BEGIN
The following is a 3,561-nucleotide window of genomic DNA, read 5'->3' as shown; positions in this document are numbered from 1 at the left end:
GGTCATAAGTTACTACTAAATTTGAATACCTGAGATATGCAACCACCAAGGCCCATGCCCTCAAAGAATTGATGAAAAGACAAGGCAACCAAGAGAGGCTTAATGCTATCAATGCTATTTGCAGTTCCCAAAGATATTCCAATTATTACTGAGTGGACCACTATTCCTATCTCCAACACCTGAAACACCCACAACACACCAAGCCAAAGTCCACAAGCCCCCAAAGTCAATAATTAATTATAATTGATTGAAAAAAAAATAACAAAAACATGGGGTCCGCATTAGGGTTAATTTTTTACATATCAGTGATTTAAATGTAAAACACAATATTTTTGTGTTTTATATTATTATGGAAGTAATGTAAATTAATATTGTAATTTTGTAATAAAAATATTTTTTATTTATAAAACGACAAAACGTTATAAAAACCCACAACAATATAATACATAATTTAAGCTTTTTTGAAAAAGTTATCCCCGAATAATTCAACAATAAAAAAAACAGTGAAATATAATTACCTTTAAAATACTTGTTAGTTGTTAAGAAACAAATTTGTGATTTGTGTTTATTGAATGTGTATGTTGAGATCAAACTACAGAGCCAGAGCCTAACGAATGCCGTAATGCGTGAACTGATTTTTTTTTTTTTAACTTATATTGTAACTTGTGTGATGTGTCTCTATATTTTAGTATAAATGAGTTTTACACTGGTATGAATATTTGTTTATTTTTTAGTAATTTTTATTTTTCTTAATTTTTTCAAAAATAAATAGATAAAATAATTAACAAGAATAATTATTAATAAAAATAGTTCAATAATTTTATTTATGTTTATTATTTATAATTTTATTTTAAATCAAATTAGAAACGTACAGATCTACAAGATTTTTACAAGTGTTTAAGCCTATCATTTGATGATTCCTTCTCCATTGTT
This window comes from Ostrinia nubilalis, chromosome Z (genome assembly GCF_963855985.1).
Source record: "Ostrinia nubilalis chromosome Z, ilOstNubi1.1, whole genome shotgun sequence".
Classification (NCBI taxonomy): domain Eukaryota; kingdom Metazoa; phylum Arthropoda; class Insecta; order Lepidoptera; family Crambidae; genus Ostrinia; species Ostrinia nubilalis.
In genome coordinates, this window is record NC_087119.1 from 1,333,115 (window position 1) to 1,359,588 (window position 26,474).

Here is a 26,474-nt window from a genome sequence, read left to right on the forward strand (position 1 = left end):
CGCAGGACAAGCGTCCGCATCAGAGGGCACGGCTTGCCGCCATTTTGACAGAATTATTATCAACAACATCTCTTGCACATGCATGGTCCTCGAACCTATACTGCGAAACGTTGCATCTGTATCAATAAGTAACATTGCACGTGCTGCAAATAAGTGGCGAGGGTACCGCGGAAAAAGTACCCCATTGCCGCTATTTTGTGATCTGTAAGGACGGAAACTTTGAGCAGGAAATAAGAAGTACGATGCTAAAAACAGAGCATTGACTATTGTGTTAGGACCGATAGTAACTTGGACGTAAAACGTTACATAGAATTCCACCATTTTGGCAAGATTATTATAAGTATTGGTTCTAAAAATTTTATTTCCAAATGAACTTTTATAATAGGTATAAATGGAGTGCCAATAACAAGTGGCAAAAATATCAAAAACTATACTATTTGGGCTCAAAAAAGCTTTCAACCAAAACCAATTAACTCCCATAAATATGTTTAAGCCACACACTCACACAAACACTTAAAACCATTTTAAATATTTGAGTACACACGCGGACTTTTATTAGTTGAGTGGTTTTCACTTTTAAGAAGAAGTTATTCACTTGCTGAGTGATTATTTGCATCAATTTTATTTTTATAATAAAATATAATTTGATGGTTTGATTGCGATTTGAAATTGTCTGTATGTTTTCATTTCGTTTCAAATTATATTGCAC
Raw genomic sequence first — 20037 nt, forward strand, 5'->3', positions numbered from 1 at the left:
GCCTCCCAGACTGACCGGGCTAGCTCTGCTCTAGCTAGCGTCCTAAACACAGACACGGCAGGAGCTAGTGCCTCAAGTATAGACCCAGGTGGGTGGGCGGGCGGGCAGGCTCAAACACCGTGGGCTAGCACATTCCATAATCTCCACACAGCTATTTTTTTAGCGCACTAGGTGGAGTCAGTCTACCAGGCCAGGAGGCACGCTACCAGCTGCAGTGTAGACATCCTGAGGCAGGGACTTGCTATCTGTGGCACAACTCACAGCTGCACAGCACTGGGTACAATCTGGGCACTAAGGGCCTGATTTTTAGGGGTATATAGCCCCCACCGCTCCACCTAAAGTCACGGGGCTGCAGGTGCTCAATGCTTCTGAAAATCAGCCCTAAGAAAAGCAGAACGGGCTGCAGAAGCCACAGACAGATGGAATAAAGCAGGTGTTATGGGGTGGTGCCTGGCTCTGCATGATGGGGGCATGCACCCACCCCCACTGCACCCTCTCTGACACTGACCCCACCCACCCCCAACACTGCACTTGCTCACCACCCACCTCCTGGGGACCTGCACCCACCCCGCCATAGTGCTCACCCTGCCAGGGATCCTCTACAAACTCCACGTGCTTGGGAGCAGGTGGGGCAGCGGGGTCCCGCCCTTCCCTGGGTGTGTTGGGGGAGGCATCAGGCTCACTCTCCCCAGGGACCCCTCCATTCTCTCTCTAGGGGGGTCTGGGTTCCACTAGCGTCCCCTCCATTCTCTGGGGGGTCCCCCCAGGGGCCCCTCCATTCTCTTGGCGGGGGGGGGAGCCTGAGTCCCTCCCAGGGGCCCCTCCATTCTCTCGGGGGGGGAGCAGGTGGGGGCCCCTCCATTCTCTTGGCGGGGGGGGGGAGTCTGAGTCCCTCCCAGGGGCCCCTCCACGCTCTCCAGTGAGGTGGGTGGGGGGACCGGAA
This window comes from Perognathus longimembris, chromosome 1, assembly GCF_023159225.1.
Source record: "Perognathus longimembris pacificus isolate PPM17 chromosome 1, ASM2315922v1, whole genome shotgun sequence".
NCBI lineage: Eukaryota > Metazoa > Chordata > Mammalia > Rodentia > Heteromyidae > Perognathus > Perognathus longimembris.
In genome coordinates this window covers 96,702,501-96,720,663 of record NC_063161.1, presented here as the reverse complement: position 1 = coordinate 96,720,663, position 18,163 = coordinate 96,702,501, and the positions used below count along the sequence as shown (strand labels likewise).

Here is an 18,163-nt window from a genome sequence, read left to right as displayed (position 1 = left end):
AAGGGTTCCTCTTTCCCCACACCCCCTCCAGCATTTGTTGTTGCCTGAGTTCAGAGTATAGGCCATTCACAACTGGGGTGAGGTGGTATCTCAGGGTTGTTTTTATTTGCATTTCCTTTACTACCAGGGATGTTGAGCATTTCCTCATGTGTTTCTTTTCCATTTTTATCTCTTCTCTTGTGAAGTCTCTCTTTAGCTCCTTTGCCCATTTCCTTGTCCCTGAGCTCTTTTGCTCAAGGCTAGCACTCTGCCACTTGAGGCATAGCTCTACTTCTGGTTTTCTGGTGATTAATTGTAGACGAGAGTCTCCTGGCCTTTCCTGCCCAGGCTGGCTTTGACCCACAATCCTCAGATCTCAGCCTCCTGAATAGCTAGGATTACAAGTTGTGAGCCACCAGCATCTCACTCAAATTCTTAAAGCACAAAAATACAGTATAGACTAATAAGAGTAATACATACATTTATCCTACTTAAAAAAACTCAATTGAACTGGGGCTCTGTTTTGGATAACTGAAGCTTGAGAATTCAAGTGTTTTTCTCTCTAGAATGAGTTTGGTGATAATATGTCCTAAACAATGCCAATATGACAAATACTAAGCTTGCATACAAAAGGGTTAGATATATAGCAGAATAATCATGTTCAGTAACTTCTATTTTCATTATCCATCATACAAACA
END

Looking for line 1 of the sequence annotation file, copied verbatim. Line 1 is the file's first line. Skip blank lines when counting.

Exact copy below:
The following is a 3,561-nucleotide window of genomic DNA, read 5'->3' as shown; positions in this document are numbered from 1 at the left end: